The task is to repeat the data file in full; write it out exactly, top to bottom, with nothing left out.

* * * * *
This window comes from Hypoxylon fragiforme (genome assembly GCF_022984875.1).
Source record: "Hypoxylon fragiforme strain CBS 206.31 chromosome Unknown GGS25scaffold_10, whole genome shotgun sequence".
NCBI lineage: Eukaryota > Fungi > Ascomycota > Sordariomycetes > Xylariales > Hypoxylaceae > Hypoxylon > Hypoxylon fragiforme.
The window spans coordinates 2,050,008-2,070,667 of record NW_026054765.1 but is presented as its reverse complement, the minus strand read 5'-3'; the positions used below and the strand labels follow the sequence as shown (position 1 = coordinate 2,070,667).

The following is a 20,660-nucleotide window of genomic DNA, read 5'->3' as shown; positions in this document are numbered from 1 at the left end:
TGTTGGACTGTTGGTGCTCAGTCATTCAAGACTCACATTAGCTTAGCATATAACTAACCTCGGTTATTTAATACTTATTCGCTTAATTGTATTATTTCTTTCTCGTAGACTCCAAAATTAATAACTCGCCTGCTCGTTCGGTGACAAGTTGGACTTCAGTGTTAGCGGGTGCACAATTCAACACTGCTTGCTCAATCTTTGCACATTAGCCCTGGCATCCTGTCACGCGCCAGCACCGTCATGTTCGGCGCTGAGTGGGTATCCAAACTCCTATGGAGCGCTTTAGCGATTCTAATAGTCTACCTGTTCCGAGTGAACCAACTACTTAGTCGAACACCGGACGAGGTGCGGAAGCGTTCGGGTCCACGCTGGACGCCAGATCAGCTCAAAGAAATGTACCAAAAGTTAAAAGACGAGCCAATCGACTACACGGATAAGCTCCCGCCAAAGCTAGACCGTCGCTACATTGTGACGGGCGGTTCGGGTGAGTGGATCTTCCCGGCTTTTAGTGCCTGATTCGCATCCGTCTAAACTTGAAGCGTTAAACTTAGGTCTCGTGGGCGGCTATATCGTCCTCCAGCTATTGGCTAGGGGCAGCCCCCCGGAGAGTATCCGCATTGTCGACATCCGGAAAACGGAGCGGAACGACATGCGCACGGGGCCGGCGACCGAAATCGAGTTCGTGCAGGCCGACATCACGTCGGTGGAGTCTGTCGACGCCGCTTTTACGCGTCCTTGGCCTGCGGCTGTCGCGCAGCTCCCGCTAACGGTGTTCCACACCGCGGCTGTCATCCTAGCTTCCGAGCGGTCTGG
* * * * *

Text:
This window comes from Hypoxylon fragiforme (genome assembly GCF_022984875.1).
Source record: "Hypoxylon fragiforme strain CBS 206.31 chromosome Unknown GGS25scaffold_10, whole genome shotgun sequence".
NCBI lineage: Eukaryota > Fungi > Ascomycota > Sordariomycetes > Xylariales > Hypoxylaceae > Hypoxylon > Hypoxylon fragiforme.
The window spans coordinates 2,050,008-2,070,667 of record NW_026054765.1 but is presented as its reverse complement, the minus strand read 5'-3'; the positions used below and the strand labels follow the sequence as shown (position 1 = coordinate 2,070,667).

The following is a 20,660-nucleotide window of genomic DNA, read 5'->3' as shown; positions in this document are numbered from 1 at the left end:
TGTTGGACTGTTGGTGCTCAGTCATTCAAGACTCACATTAGCTTAGCATATAACTAACCTCGGTTATTTAATACTTATTCGCTTAATTGTATTATTTCTTTCTCGTAGACTCCAAAATTAATAACTCGCCTGCTCGTTCGGTGACAAGTTGGACTTCAGTGTTAGCGGGTGCACAATTCAACACTGCTTGCTCAATCTTTGCACATTAGCCCTGGCATCCTGTCACGCGCCAGCACCGTCATGTTCGGCGCTGAGTGGGTATCCAAACTCCTATGGAGCGCTTTAGCGATTCTAATAGTCTACCTGTTCCGAGTGAACCAACTACTTAGTCGAACACCGGACGAGGTGCGGAAGCGTTCGGGTCCACGCTGGACGCCAGATCAGCTCAAAGAAATGTACCAAAAGTTAAAAGACGAGCCAATCGACTACACGGATAAGCTCCCGCCAAAGCTAGACCGTCGCTACATTGTGACGGGCGGTTCGGGTGAGTGGATCTTCCCGGCTTTTAGTGCCTGATTCGCATCCGTCTAAACTTGAAGCGTTAAACTTAGGTCTCGTGGGCGGCTATATCGTCCTCCAGCTATTGGCTAGGGGCAGCCCCCCGGAGAGTATCCGCATTGTCGACATCCGGAAAACGGAGCGGAACGACATGCGCACGGGGCCGGCGACCGAAATCGAGTTCGTGCAGGCCGACATCACGTCGGTGGAGTCTGTCGACGCCGCTTTTACGCGTCCTTGGCCTGCGGCTGTCGCGCAGCTCCCGCTAACGGTGTTCCACACCGCGGCTGTCATCCTAGCTTCCGAGCGGTCTGG